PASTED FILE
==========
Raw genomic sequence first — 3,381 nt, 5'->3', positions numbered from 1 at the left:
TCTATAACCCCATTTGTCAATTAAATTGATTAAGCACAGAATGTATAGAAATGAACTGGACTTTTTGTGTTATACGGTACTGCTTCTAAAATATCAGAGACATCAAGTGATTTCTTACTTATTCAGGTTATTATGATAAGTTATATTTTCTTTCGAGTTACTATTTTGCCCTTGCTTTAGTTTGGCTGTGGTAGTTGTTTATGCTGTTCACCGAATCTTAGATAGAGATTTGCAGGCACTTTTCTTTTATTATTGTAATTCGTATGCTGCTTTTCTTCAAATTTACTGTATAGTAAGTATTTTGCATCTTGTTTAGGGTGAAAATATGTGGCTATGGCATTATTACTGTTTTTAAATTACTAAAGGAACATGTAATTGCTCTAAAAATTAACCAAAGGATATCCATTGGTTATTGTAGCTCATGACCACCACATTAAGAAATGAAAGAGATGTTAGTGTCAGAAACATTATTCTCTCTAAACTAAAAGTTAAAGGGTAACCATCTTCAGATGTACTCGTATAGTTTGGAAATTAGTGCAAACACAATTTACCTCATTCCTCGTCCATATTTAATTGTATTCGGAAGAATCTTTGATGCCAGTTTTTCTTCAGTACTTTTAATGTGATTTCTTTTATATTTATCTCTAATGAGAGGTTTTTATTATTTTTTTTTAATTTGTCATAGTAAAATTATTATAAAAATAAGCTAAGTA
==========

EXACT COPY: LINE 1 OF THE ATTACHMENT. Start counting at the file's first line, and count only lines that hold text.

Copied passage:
Raw genomic sequence first — 3,381 nt, 5'->3', positions numbered from 1 at the left: